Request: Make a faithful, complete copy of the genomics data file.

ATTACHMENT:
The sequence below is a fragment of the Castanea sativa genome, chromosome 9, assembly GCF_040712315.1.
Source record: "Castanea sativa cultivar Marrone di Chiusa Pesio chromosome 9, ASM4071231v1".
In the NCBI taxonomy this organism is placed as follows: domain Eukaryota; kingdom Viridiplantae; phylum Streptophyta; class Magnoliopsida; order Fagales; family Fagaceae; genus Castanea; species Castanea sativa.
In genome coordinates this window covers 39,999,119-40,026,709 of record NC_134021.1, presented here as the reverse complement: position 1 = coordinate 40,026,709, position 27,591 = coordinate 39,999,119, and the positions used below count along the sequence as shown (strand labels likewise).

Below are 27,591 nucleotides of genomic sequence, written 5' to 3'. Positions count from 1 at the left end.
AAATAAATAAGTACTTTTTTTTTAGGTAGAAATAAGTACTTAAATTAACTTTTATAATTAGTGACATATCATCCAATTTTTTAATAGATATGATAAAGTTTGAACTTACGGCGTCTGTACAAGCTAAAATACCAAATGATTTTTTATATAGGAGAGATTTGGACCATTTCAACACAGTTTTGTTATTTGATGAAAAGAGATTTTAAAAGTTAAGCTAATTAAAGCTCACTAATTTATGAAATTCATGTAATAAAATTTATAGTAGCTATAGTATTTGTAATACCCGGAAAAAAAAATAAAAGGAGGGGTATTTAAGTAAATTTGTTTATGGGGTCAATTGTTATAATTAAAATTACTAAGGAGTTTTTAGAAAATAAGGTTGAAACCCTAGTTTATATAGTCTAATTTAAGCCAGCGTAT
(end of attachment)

The sequence below is a fragment of the Castanea sativa genome, chromosome 9, assembly GCF_040712315.1.
Source record: "Castanea sativa cultivar Marrone di Chiusa Pesio chromosome 9, ASM4071231v1".
In the NCBI taxonomy this organism is placed as follows: domain Eukaryota; kingdom Viridiplantae; phylum Streptophyta; class Magnoliopsida; order Fagales; family Fagaceae; genus Castanea; species Castanea sativa.
In genome coordinates this window covers 39,999,119-40,026,709 of record NC_134021.1, presented here as the reverse complement: position 1 = coordinate 40,026,709, position 27,591 = coordinate 39,999,119, and the positions used below count along the sequence as shown (strand labels likewise).

Below are 27,591 nucleotides of genomic sequence, written 5' to 3'. Positions count from 1 at the left end.
AAATAAATAAGTACTTTTTTTTTAGGTAGAAATAAGTACTTAAATTAACTTTTATAATTAGTGACATATCATCCAATTTTTTAATAGATATGATAAAGTTTGAACTTACGGCGTCTGTACAAGCTAAAATACCAAATGATTTTTTATATAGGAGAGATTTGGACCATTTCAACACAGTTTTGTTATTTGATGAAAAGAGATTTTAAAAGTTAAGCTAATTAAAGCTCACTAATTTATGAAATTCATGTAATAAAATTTATAGTAGCTATAGTATTTGTAATACCCGGAAAAAAAAATAAAAGGAGGGGTATTTAAGTAAATTTGTTTATGGGGTCAATTGTTATAATTAAAATTACTAAGGAGTTTTTAGAAAATAAGGTTGAAACCCTAGTTTATATAGTCTAATTTAAGCCAGCGTAT